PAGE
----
Citizen Reporter
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5 minute read
6 Jan 2022
5:32 pm

How to set the scene for university success after matric

Citizen Reporter

Matrics often scramble to apply for studies without having a clear idea of what they want to do with their lives.

Matriculants heading for their first year at university in 2022 are now in the golden period ahead of the first semester at university.

Here are some things to consider to ensure your first year of varsity is a success and an experience that will allow you to lay the groundwork for a productive and fulfilling college life.

Entering tertiary education is a major culture shock for fresh-off-the-boat high schoolers.

Culture shock and freedom of campus life

first-year university
College Party: Culture shock and freedom of campus life. Picture: iStock

The biggest shock to the system can be the freedom.

“First-year dropout rates have historically been – and remain – a problem in South Africa,” says the Independent Institute of Education‘s senior head of programme Natasha Madhav.


Find your 2021 matric results here.


Madhav says one of the main reasons why students with seemingly good prospects struggle during their first year is the relative loss of adult supervision.

College education demands responsibility and learning to work more autonomously.

“Students can be overwhelmed by the increased academic demands, the culture shock of campus life, social scene temptations, personal circumstances and a lack of support,” says Madhav.

Realising your chose the wrong career path

first-year university
Realising you chose the wrong career path. Picture: iStock.

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Many students don’t thoroughly research their choices before settling on a qualification and institution.

It’s not too long into the degree that they realise they are probably on the wrong academic path.

Madhav emphasises the importance of getting your head in a good space before even setting foot on campus.

She says prospective students and first years who are already enrolled at a university can take the following steps to firm up their study foundations.

“Probably one of the most important steps to take is to ensure you are confident that you have enrolled for the right qualification (for you) at the right institution,” says Madhav.

How to make sure you are on the right career path

first-year university
How to make sure you are on the right career path, choosing the right job. Picture: iStock.

“Unfortunately, matrics often scramble to apply for studies without having a clear idea of what they want to do, or what they are going to do once they have completed a qualification.”

When considering whether you have made a good decision about your studies, ask yourself the following questions:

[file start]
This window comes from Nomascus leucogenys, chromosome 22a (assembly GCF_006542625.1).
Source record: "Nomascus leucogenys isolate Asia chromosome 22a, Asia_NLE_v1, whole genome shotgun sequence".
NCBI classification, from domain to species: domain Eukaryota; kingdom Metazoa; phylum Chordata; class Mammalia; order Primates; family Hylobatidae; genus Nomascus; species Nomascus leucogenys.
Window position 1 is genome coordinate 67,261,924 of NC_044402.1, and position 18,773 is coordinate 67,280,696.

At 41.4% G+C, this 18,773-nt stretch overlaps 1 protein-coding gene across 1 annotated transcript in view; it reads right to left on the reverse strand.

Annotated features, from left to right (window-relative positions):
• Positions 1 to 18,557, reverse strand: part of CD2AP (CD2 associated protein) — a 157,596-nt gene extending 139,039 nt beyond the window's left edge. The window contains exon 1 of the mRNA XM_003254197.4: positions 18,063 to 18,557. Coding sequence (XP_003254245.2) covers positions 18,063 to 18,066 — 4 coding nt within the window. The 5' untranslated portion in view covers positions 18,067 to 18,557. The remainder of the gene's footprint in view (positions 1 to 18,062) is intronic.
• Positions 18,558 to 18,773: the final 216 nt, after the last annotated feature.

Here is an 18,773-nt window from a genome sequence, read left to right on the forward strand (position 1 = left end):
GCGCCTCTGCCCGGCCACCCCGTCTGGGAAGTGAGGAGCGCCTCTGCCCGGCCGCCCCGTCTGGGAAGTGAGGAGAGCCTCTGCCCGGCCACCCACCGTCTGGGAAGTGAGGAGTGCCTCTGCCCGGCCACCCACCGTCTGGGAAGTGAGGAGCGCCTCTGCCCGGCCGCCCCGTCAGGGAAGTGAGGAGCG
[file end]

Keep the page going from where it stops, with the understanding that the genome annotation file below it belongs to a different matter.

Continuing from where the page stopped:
1. Have I chosen a qualification that matches my interests and my vision for my future?
  2. Has my institution been clear about the curriculum and its relevance to what is required in the industry in real life?
  3. Am I clear about how my qualification will help me enter a specific field or career, or am I still vague about my prospects post-graduation?
  4. Does my institution have a demonstrable track record in helping graduates bridge the gap between the world of study and the world of work?

“Getting a satisfying answer to the above questions will set your mind at ease that you are on the right track, and remove doubts about the massive investment of time and money you will make in the coming years,” says Madhav.

If, however, uncertainty remains, it is not too late to take action.

“Making the change now, while there is still time and your potential losses are limited, is crucial,” she adds.

“Don’t think what’s done is done and there is no changing direction if you have doubts about your prior decisions. If you already have doubts, or can’t answer the above questions satisfactorily, it is unlikely that things will sort themselves out while you are thrown in the deep end next year.”

ALSO READ: GUIDE: What is the status of SA’s universities for the 2021 academic year?

Preparing for campus life

Make sure you get all your logistical ducks in a row before heading to tertiary education, Madhav advises.

Stay on top of your institution’s communication so that you know when, where and how everything is expected to happen next year.

Sort out living arrangements if you are going to be away from home, put together a budget, and as far as possible, ensure that you have the textbooks, technology and stationery you require.

“It’s okay if you don’t have everything ready by day one, but by understanding where the gaps are, and what you have to work with, you can at least start out with a plan,” says Madhav.

Build mental tenacity

Build mental tenacity
Build mental tenacity. Power of your mind. Picture: iStock.

Campus life is a different kettle of fish when compared to school life. Knowing what’s coming, and how you are going to approach this new phase, is crucial.

“Think about what you want from your time in higher education, the outcomes you wish for yourself, and the challenges that might stop you from reaching your dream.

How will you handle the party life? How serious are you about attending all lectures – even the early morning ones – and submitting assignments timeously,” says Madhav.

Set weekly and monthly academic goals. Build a support system so you know where to go for assistance – emotionally or academically – at your institution should you require it.

Working towards your qualification can be one of the most exciting and fulfilling times of a person’s life if it is underpinned by a clear vision, discipline and determination.

“As with all things, first-year students must start with the goal of finishing. Don’t leave it up to fate – take control of your life and your future from the outset, so that you can step into your studies with confidence.”

(Compiled by Narissa Subramoney)